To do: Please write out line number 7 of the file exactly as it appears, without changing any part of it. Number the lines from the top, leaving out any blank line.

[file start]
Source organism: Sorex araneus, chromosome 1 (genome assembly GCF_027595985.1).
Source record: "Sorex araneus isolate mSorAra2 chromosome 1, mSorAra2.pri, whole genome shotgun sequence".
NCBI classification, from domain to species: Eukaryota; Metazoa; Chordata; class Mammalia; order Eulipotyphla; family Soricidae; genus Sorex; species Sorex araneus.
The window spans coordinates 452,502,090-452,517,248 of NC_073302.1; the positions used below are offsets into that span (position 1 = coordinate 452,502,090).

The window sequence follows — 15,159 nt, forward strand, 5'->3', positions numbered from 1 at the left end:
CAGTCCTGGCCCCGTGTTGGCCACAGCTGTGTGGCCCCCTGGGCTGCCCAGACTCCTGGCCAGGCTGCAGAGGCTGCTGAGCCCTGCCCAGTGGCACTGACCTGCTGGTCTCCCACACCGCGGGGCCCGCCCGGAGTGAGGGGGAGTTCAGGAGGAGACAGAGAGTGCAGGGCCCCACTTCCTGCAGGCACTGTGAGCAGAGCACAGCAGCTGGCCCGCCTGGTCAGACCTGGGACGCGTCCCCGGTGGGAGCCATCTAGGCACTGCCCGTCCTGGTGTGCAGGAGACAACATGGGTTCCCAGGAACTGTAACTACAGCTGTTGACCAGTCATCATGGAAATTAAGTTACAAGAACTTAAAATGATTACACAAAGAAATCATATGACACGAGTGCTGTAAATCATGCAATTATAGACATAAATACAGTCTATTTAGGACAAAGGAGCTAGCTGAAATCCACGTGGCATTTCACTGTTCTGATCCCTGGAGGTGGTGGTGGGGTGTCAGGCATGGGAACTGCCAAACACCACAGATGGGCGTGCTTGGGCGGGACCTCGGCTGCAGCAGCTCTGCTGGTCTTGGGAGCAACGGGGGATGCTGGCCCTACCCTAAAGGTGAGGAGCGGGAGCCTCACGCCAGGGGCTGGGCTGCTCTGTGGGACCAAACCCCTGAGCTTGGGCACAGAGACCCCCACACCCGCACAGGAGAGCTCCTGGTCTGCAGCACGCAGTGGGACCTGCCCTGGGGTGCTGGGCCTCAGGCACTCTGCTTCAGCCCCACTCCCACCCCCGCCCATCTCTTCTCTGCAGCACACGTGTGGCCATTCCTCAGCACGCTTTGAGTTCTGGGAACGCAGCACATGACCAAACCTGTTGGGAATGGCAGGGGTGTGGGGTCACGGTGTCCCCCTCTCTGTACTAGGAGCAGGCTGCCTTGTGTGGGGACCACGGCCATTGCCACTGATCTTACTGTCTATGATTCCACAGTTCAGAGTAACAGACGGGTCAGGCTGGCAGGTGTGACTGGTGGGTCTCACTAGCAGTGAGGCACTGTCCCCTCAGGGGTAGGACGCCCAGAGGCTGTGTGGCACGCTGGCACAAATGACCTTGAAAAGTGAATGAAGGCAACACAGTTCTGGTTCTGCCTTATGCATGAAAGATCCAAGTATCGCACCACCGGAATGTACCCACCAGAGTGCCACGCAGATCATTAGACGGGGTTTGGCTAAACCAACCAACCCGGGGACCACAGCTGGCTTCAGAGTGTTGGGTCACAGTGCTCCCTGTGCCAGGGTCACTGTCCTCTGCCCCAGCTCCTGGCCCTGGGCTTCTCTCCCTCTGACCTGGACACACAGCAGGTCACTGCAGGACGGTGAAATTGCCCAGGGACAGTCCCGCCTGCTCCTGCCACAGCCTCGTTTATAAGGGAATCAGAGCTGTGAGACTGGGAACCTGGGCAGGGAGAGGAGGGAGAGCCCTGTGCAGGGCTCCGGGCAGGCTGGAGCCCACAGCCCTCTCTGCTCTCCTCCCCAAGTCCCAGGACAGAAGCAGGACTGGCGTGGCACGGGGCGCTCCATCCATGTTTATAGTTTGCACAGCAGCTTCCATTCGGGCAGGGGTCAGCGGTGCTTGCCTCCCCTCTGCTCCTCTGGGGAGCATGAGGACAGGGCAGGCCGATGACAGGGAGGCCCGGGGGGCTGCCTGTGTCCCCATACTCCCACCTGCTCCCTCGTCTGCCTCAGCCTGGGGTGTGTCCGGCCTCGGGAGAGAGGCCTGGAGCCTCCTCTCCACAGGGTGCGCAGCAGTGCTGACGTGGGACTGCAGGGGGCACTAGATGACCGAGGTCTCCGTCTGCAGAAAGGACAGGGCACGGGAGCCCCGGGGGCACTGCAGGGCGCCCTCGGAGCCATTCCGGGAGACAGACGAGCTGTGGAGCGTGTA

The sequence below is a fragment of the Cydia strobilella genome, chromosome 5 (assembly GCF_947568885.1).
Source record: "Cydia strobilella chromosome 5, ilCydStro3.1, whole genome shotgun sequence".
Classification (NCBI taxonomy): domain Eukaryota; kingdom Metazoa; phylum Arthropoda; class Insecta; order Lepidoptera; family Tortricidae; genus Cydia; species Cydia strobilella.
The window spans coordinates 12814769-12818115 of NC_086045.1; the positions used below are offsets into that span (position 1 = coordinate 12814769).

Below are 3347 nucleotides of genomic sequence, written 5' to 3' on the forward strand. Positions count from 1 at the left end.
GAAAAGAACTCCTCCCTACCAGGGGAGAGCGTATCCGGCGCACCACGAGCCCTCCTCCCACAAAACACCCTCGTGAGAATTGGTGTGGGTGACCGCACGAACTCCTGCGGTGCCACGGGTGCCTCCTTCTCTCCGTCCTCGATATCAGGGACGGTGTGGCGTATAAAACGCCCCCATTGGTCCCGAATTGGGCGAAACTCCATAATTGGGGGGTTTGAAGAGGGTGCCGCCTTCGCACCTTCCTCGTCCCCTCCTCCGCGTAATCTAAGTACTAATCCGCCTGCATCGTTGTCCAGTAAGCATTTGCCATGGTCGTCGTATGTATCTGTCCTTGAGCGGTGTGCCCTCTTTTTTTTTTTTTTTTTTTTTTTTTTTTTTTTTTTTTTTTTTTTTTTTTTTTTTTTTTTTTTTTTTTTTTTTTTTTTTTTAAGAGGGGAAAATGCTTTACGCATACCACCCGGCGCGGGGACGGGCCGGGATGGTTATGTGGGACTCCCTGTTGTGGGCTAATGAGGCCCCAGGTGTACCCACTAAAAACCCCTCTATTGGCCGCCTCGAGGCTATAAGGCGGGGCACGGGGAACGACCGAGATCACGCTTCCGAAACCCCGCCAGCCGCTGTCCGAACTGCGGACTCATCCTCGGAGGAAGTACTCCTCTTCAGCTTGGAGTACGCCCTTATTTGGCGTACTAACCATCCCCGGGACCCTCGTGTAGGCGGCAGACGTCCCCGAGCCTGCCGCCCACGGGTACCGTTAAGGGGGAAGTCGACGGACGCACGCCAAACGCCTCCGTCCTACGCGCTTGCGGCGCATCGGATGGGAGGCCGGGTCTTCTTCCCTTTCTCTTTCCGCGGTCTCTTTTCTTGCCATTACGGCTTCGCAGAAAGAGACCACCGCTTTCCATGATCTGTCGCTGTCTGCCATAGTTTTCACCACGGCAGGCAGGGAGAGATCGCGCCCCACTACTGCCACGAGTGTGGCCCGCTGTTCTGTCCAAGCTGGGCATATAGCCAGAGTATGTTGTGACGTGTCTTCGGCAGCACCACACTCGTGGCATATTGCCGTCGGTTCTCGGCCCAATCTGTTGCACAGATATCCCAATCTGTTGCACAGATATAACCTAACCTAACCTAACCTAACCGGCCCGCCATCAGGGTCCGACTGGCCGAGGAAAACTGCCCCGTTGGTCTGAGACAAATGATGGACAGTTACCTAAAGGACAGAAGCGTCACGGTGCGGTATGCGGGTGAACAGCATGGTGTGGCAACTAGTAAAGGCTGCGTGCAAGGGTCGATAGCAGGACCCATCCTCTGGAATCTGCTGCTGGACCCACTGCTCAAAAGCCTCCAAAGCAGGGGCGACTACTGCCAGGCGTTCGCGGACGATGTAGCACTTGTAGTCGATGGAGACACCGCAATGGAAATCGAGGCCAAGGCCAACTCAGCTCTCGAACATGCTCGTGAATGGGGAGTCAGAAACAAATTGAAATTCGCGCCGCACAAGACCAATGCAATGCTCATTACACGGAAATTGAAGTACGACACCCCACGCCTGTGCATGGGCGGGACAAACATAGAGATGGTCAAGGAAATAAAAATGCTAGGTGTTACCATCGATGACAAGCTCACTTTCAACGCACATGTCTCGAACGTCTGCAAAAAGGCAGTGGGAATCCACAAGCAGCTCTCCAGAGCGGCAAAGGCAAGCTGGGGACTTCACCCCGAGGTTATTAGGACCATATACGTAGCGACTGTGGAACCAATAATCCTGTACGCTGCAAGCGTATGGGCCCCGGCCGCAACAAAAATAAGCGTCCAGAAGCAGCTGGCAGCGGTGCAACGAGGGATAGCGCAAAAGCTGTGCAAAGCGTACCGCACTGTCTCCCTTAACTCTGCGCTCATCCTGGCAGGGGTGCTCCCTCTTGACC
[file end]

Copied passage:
The sequence below is a fragment of the Cydia strobilella genome, chromosome 5 (assembly GCF_947568885.1).